7 October, 2021
What is the difference between an optometrist and an ophthalmologist?
Today we are taking the opportunity to explain one of your most frequently asked question: What is the difference between an Optometrist and an Ophthalmologist?
The studies of optics and optometry are a regulated University training since 1974 and they were recognized as a University Degree after the European Treaty of Bologna in 1995, Optometrists play a crucial role in the Visual Health of the population.
Far from the old scuffles between ophthalmologists and optometrists, caused by social ignorance and by the malpractice of some professionals of the two fields, nowadays all Ophthalmological services of quality have professional Ophthalmologists and Optometrists who work hand in hand to offer a complete service to the patients.
Whenever we are asked what is the difference between an Optometrist and an Ophthalmologist, we illustrate the differences with this example:
The Optometrist is a university health professional who considers the eye as an optical system, like a camera that has the focus of its lenses out of adjustment for some reason and their task is to put them back in focus so that the photo comes out sharp. Once they have the two cameras (both eyes) in focus, another of the Optometrist’s competencies is to get the brain to integrate these two images as one so that we can have a good quality vision, with stereopsis (3D vision) and without any associated discomfort. To be able to do all this, the optometrist acquires skills in many fields such as Physics, Geometric Optics, Biochemistry, Biology and has a wide range of possibilities to find the best compensation option: Glasses, Contact Lenses, Control Treatments for Myopia, Night Orthokeratology, Visual Therapy…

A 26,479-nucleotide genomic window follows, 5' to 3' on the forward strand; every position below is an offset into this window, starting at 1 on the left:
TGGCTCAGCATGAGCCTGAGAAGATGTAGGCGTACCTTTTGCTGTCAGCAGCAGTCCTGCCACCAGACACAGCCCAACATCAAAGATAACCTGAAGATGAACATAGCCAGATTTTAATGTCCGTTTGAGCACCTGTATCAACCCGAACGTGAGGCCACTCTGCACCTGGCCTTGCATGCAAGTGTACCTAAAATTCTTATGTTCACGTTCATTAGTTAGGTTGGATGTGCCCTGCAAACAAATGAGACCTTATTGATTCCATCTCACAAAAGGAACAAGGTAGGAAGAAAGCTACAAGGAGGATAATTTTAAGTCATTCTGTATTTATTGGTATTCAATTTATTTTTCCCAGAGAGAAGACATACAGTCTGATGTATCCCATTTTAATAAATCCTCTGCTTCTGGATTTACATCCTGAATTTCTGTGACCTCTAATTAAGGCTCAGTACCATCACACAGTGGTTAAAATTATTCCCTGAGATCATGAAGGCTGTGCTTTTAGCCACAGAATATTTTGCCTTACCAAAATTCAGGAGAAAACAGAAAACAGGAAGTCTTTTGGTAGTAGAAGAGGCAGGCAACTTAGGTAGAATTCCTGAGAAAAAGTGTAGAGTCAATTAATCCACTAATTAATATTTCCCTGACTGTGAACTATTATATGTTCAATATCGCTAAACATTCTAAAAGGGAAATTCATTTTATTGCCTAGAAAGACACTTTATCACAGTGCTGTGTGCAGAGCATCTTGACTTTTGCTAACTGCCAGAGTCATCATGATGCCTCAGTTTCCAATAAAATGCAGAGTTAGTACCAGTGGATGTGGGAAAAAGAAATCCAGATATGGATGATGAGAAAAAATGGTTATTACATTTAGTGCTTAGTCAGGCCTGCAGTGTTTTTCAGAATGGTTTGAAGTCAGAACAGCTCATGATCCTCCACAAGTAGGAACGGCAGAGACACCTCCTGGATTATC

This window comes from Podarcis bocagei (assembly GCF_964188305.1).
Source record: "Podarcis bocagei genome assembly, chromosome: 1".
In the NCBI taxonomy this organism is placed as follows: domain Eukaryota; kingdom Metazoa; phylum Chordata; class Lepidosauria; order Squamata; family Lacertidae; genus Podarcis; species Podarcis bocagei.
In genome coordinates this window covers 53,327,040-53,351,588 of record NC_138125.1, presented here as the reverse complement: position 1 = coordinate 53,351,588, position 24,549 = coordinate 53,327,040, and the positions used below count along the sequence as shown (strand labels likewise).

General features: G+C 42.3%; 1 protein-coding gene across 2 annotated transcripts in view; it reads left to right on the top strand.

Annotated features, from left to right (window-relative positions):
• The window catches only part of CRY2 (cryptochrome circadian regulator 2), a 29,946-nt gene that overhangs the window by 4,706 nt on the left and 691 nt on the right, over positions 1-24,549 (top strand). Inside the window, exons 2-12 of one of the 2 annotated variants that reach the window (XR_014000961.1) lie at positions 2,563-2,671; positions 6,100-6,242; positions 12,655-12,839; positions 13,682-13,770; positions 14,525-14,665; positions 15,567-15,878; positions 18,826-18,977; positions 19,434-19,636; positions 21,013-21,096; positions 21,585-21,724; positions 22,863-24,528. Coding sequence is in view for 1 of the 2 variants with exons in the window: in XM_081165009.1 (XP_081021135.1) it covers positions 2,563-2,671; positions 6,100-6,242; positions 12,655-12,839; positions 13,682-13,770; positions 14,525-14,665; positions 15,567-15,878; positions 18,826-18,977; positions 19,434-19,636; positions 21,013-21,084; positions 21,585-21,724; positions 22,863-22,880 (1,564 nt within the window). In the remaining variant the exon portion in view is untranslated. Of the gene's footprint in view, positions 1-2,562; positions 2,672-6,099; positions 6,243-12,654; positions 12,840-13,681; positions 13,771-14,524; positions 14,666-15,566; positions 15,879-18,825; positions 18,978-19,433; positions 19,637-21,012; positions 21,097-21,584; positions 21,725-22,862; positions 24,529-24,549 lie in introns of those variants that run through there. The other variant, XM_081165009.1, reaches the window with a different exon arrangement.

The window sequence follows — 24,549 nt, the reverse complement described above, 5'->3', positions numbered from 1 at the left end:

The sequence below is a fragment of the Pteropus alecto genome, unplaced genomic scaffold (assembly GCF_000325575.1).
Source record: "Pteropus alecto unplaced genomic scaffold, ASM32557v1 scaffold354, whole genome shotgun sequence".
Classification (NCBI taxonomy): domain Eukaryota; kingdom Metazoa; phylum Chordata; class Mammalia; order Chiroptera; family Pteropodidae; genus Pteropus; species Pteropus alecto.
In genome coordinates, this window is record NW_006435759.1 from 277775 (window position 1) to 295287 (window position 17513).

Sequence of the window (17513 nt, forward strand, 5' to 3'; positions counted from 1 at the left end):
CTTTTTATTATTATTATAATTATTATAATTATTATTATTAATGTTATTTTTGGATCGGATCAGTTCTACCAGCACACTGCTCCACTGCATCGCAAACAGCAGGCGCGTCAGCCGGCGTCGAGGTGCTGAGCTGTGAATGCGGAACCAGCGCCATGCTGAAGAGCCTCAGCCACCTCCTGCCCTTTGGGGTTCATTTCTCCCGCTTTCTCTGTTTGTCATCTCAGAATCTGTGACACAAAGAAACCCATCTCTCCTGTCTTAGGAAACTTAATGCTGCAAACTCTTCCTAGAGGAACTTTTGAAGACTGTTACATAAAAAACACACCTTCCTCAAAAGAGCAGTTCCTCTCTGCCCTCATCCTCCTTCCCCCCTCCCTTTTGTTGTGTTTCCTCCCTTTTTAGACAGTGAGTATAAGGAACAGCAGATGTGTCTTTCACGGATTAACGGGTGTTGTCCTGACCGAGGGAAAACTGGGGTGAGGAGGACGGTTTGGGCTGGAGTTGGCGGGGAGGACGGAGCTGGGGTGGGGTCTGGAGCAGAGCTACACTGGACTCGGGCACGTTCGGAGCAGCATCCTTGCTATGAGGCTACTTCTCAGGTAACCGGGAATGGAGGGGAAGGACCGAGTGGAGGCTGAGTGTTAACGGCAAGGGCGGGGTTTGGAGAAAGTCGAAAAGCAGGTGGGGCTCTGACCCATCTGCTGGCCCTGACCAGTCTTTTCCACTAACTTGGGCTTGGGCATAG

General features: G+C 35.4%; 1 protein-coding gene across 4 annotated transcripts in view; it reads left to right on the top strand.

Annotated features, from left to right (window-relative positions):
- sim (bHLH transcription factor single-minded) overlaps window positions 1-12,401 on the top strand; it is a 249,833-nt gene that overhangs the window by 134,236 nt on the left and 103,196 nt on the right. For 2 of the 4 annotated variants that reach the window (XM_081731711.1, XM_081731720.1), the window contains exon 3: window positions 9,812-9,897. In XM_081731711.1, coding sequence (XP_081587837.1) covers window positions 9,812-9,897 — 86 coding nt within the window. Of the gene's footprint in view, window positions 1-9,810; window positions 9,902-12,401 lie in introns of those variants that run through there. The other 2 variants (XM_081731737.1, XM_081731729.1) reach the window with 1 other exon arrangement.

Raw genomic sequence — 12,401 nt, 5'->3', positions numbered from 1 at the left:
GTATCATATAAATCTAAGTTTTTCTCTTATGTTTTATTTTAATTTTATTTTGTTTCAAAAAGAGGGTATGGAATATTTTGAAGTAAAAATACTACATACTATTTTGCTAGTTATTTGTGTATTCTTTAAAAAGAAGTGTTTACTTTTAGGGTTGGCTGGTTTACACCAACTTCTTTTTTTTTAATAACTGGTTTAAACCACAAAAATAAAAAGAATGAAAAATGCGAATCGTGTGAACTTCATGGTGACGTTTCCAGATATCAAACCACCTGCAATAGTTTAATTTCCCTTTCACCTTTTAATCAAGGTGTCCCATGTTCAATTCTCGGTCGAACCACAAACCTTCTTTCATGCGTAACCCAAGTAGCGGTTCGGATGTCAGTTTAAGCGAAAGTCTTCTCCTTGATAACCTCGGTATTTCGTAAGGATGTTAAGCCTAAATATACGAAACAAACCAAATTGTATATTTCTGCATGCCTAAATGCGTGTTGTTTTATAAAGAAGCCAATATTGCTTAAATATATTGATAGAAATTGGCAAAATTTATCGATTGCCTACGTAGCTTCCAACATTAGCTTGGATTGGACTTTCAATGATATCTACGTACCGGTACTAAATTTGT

The Ophthalmologist is a medicine doctor whose specialty, after their residency training, is Ophthalmology and is in charge of seeing and treating the pathologies of the eye as an organ of the body. Their skills are aimed at the diagnosis and treatment of eye diseases, and not so much at the refractive state of the eye (the blurring of the camera that we talked about earlier). As physicians, within ophthalmology there are numerous subspecialties and they normally focus on a specific area of the eye, distinguishing between ophthalmologists of the anterior pole of the eye, of the ocular appendages, or specialists in retina and vitreous. Their tools are more linked to the treatment of diseases through drugs and eye surgery.
Primary care is essential for the early detection of diseases, and a patient co-management is the best formula to guarantee a complete service to the patients.
Get your vision checked by an optometrist, trust them with the prescription of your glasses or contact lenses and visit an ophthalmologist to determine if there is any pathology that requires medical treatment. They are two professionals willing to work coordinated to take care of your visual health.
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